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Leaders Of 3 Major Employers Discuss Growth, Challenges

By Cece Nunn, posted Oct 13, 2015
Three of the area’s largest employers expect to face future growth and challenges, company leaders said at an economic outlook event Tuesday.

“This year, we do plan on beating underlying market growth by several hundred basis points. We think it’s a very strong aspiration and one that our kind of growth in winning contracts would suggest we should be able to achieve,” said David Simmons, chairman and CEO of PPD, a global contract research organization headquartered in Wilmington.

Along with GE Hitachi Nuclear Energy COO Jay Wileman and UNCW chancellor Jose Sartarelli, Simmons answered questions Tuesday morning as part of a panel discussion at the University of North Carolina Wilmington’s Outlook conference, presented by the Swain Center for Business and Economic Services at the university's Cameron School of Business.

PPD had about 1,500 local employees last year, according to numbers the company provided to the Greater Wilmington Business Journal in a survey.

“Probably our largest challenge is the labor market and compensation inflation in the labor market in key roles. It’s quite interesting to see underemployment overall in the U.S. economy,” Simmons said, referring to numbers shared during economic outlook forecasts earlier at the conference Tuesday. “But when you get to very highly educated workers -- Ph.D.-level biostatisticians, for example -- our ability to have a strong supply of these folks is limited, and frankly we’ve got to go outside of the U.S. to fill a lot of these needs now. So if we can kind of increase the U.S. person’s appetite to pursue higher advanced education in quantitative fields and scientific fields, it would help take some pressure of our labor markets and put us in a stronger position.”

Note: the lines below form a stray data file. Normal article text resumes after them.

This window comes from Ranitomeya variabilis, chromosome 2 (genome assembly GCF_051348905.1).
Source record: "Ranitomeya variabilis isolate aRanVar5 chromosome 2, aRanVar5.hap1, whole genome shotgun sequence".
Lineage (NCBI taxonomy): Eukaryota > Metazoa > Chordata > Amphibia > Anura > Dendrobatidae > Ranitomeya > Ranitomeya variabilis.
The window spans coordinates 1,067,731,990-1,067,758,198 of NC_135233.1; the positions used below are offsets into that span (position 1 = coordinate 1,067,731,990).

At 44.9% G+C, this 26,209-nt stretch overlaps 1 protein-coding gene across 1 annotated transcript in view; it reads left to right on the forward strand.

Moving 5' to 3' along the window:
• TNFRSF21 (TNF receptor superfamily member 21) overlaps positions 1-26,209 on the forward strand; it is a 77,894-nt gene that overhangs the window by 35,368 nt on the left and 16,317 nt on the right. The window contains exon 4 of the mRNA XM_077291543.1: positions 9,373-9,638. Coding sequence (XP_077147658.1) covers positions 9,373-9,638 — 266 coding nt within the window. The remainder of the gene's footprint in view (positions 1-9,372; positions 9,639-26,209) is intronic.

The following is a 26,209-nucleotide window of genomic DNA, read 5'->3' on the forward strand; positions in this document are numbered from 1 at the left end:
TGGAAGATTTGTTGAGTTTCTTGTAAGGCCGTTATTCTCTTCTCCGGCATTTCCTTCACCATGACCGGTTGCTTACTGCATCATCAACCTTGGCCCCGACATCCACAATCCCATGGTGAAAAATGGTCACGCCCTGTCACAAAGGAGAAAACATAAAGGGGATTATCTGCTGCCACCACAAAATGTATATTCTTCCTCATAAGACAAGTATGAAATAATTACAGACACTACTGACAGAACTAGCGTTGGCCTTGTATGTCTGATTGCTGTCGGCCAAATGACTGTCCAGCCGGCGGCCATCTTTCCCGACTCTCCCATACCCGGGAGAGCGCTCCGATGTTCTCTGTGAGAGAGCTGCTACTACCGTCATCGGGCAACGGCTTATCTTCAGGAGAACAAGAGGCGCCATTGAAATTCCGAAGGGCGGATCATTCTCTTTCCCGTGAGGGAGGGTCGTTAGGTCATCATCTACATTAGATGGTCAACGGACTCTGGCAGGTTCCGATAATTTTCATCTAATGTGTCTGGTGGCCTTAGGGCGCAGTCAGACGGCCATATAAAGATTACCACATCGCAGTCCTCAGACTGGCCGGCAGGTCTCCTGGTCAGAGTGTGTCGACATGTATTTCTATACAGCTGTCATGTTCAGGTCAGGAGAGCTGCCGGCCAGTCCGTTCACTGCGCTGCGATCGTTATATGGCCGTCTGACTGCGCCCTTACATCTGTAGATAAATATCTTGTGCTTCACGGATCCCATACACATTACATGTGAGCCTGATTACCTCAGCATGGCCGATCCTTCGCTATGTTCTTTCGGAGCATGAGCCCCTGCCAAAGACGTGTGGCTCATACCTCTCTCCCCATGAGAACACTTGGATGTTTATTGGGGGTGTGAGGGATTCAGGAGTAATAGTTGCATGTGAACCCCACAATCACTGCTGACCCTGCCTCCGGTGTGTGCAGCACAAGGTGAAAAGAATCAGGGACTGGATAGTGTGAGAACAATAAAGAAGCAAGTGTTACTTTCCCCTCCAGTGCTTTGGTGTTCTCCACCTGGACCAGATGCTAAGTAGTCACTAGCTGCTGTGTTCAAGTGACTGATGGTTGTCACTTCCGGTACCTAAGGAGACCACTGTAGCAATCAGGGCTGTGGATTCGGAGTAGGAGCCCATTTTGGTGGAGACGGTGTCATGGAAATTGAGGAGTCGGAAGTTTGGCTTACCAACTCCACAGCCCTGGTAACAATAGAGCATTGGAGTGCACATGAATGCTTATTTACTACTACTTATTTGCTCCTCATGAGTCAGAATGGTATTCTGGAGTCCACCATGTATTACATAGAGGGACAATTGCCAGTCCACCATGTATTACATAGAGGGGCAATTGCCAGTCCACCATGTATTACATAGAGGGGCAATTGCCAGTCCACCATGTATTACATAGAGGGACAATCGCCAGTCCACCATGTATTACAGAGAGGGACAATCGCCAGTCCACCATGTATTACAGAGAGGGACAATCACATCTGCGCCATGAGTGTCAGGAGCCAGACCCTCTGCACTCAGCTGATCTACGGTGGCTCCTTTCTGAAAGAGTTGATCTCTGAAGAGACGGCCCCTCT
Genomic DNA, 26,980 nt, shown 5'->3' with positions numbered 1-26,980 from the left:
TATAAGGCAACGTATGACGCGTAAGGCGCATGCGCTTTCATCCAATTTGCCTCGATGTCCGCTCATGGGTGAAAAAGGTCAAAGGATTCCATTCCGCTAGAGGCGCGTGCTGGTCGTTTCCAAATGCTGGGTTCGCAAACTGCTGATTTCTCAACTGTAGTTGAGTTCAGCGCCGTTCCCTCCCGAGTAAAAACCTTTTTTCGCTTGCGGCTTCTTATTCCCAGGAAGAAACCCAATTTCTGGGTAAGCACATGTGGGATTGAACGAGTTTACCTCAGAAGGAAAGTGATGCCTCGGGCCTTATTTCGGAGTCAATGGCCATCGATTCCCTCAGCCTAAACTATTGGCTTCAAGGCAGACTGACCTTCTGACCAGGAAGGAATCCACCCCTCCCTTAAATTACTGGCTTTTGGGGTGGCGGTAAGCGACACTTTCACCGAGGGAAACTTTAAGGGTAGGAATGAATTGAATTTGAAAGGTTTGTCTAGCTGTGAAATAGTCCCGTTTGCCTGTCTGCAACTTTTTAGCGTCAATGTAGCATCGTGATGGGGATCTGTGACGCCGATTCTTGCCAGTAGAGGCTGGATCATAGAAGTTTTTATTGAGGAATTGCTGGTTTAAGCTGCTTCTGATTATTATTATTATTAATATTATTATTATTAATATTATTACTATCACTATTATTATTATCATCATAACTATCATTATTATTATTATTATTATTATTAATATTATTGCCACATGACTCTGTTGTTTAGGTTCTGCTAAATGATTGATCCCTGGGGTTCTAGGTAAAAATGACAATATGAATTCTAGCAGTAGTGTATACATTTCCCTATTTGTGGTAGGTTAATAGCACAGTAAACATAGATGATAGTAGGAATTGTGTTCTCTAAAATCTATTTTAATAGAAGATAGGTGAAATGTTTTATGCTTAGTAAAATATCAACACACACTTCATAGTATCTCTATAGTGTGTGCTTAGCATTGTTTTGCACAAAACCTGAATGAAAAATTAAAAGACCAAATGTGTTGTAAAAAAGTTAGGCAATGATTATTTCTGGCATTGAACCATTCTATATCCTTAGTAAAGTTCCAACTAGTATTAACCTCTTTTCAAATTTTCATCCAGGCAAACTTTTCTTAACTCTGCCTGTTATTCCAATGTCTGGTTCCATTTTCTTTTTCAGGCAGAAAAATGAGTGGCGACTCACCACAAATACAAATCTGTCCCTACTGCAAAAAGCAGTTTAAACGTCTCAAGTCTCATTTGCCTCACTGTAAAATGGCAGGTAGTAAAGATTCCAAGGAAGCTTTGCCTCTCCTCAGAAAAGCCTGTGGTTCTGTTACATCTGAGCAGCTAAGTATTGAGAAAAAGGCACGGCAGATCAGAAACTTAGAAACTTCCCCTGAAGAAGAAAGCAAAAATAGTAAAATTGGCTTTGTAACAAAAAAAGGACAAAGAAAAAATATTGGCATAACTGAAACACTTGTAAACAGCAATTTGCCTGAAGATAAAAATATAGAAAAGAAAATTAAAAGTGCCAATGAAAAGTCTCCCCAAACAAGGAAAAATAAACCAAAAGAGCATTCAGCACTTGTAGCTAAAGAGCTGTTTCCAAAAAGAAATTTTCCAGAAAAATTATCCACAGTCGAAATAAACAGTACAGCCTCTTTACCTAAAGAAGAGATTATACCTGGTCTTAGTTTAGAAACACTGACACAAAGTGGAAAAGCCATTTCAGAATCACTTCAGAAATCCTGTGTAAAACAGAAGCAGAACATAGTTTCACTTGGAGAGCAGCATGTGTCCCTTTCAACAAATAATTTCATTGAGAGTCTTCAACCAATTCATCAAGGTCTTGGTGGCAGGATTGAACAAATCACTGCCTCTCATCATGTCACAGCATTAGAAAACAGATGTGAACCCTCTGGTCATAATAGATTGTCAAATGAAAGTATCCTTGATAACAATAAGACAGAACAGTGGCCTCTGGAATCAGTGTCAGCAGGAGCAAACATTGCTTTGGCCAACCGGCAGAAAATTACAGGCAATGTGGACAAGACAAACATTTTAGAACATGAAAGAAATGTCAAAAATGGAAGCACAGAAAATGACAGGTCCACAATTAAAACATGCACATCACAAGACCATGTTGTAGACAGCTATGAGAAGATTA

The future of GE Hitachi Nuclear Energy, which along with GE Aviation employs about 3,000 people at its Castle Hayne facilities, also involves a global view, Wileman said.

“If you think about what drives power generation around the world, it’s really population growth, it’s emerging market growth and it’s urbanization within there, and everybody getting a better standard of living – access to power, clean water health care being three of the things that drives that,” Wileman said. “There’s 1.3 billion people out there without access to electricity and the power markets are supposed to grow.”

At UNCW, where 2,000 are employed, leaders there are looking at attracting more international students. The university’s overall enrollment number grew to nearly 15,000 students this year, an all-time record, the chancellor said.

“The total higher education market in this country is about 21 million students. International brings about 890,000 students a year [to the U.S.], and we only have 350 of those. So there’s a lot of potential in attracting international students to us,” Sartarelli said.

At the same time, the area of online education “is exploding in terms of growth,” he said, with UNCW’s online enrollment at about 1,500 students.

Other ways the school is working to bring more students to UNCW is by creating new programs, such as a master’s in business analytics and a doctorate in nursing practice, the chancellor said.

For PPD, another big challenge is coming in the next five, 10 or 20 years, Simmons said, in the form of customers shifting toward more personalized medicine. He used the hypothetical example of trying to find lung cancer patients with a specific gene mutation that only exists in small percentage of the overall lung cancer patient population in a drug development program.

“It’s good for all of us as a society, but it is increasing the complexity,” Simmons said.
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